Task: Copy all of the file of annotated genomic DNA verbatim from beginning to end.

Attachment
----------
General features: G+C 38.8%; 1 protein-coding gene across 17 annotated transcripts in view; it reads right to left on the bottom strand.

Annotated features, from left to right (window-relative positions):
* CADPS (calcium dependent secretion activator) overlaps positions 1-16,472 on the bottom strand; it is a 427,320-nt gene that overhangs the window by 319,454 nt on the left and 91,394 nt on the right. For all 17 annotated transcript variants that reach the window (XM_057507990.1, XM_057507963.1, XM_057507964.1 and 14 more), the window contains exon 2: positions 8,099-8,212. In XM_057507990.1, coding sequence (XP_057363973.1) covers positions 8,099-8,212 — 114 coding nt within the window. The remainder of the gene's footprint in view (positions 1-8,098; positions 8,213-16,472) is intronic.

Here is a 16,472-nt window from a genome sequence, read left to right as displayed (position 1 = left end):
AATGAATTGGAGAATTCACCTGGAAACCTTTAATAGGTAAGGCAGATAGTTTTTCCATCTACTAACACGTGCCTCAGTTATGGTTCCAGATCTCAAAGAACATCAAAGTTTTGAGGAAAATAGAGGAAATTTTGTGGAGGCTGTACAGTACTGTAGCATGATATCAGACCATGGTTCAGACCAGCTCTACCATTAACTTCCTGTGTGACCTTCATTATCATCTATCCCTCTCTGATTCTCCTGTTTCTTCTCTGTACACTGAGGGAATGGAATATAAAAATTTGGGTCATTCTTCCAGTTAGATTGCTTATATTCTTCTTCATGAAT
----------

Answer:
General features: G+C 38.8%; 1 protein-coding gene across 17 annotated transcripts in view; it reads right to left on the bottom strand.

Annotated features, from left to right (window-relative positions):
* CADPS (calcium dependent secretion activator) overlaps positions 1-16,472 on the bottom strand; it is a 427,320-nt gene that overhangs the window by 319,454 nt on the left and 91,394 nt on the right. For all 17 annotated transcript variants that reach the window (XM_057507990.1, XM_057507963.1, XM_057507964.1 and 14 more), the window contains exon 2: positions 8,099-8,212. In XM_057507990.1, coding sequence (XP_057363973.1) covers positions 8,099-8,212 — 114 coding nt within the window. The remainder of the gene's footprint in view (positions 1-8,098; positions 8,213-16,472) is intronic.

Here is a 16,472-nt window from a genome sequence, read left to right as displayed (position 1 = left end):
AATGAATTGGAGAATTCACCTGGAAACCTTTAATAGGTAAGGCAGATAGTTTTTCCATCTACTAACACGTGCCTCAGTTATGGTTCCAGATCTCAAAGAACATCAAAGTTTTGAGGAAAATAGAGGAAATTTTGTGGAGGCTGTACAGTACTGTAGCATGATATCAGACCATGGTTCAGACCAGCTCTACCATTAACTTCCTGTGTGACCTTCATTATCATCTATCCCTCTCTGATTCTCCTGTTTCTTCTCTGTACACTGAGGGAATGGAATATAAAAATTTGGGTCATTCTTCCAGTTAGATTGCTTATATTCTTCTTCATGAAT